If you know you’re allergic to certain things, stay away from them and take medicine as a precaution. Some allergies are not quickly relieved even after you take over-the-counter medications. You may need to visit an allergy specialist.

The allergist will ask you questions related to your family history on allergies or asthma and current health status. After examining you, the doctor will recommend you to take some tests.

Allergy Tests

There are recommended allergy tests an allergist will advise you to take. They include:

  • Skin Tests

A skin test is a common way an allergist can test for allergies. The method will give the fastest and most accurate results.

With this method, the doctor will use a scratch test. The process involves scratching the skin and putting an allergen on the skin. It can take place inside of the arm or the back. The allergens can include different types of food, fur, some medicines, pet dander, pollen, or mold.

That allows the allergen to get underneath. The skin prick should not make you bleed; you can feel it but it should not hurt. The allergist may use a small needle while putting the allergen under the layer of your skin.

However, the specialist is likely to perform tests on several things simultaneously. When one area swells and gets red like you have a mosquito bite, that would mean you’re allergic to a specific allergen. The test can take 15 minutes or more to get the results.

After the test is over, your nurse or doctor will clean your skin and apply a cream to help with the itching. Any swelling will also go away after 30 minutes or a few hours.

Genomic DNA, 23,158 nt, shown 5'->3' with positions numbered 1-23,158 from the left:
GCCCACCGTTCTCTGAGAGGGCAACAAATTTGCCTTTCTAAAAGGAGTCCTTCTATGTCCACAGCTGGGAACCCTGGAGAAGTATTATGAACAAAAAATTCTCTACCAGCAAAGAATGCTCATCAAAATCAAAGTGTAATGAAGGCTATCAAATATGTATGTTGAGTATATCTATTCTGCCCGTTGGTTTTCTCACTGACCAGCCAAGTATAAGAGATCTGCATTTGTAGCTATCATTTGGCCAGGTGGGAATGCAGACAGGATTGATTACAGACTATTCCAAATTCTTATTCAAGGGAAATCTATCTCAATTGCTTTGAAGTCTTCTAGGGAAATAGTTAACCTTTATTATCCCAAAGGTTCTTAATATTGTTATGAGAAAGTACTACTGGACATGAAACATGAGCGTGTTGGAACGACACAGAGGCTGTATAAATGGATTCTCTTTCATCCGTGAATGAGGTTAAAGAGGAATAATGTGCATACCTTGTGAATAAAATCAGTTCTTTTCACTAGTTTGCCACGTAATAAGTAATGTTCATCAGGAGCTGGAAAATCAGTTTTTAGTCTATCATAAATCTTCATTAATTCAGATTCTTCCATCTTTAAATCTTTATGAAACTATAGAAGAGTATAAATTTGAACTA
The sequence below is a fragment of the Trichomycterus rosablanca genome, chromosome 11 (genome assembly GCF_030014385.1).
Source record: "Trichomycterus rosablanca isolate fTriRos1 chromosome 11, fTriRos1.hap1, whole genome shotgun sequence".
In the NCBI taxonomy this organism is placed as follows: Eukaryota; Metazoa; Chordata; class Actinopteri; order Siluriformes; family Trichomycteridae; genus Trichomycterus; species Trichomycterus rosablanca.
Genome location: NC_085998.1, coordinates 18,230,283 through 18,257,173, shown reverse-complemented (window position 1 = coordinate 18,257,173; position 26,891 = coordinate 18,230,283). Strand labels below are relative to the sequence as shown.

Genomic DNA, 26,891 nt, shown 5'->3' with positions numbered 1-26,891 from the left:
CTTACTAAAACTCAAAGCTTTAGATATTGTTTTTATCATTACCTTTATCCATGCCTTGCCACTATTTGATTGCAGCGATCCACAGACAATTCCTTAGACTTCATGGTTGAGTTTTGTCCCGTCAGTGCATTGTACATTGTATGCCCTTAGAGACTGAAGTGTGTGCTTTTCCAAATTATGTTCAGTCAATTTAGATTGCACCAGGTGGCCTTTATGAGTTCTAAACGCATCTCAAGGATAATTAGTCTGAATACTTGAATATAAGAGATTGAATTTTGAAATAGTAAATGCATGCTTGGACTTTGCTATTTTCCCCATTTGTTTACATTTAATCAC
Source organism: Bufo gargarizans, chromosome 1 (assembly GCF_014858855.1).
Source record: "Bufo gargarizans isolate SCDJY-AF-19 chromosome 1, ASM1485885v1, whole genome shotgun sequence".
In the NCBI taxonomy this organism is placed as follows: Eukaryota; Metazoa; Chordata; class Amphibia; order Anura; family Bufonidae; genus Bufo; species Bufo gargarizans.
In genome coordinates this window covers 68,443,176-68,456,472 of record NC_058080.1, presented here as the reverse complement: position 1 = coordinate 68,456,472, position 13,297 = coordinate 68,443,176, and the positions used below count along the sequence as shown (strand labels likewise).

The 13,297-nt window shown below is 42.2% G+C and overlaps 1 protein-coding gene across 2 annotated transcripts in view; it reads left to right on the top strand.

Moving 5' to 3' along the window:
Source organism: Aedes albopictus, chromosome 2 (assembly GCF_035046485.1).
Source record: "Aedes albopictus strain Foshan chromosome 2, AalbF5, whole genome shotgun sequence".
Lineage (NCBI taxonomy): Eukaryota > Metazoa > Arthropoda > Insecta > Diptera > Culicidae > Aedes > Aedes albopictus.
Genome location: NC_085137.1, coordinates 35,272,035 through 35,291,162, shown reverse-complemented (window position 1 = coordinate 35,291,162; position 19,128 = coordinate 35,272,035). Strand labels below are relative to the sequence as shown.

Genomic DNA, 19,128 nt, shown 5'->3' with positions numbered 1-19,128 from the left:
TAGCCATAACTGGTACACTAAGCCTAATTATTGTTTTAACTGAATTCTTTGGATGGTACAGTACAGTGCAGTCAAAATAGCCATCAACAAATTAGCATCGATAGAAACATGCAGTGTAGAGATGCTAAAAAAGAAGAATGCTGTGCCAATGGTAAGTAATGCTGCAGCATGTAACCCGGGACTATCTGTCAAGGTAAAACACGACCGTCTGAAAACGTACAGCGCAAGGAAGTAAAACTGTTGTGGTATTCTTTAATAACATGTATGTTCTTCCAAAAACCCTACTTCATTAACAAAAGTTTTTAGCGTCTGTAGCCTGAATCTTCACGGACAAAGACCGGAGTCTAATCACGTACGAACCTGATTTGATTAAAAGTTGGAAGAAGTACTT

The medicine you take may also impact the results of the tests. Your doctor should inform you whether to stop taking your medication before an allergy test.

  • Blood Tests

The other method that a doctor may use to test allergies is a blood test. This method is suitable for when you take a certain medication that is expected to affect your allergy test results, give you a bad skin test reaction or have sensitive skin.

The specialist will take a sample of your blood and send it to the lab. After a few days, the results will be available and can indicate whether you’re suffering from allergies.

Unfortunately, this method is more expensive to conduct than a skin test.

  • Elimination Diet

The doctor may think you’re allergic after consuming specific food. You may be asked to stop consuming them and see whether it helps with symptoms. The method is referred to as the elimination diet.

You are supposed to cut out specific foods for two or more weeks to check whether or not allergy symptoms show up during that time. The specialist may ask you to continue eating that food again and check whether the symptoms will come back. If you do experience symptoms, it can show that you’re allergic to these specific foods.

  • Oral Food Challenge

The doctor may ask you to do an oral food challenge. It can only be done in a medical office with the presence of an allergist. 

The doctor will give you small amounts of food suspected to cause an allergic reaction and watch for any symptoms. When no signs appear, you get a larger dose, and if you have symptoms, they can stop the test. Common signs expected can be flushed feelings or hives on the body.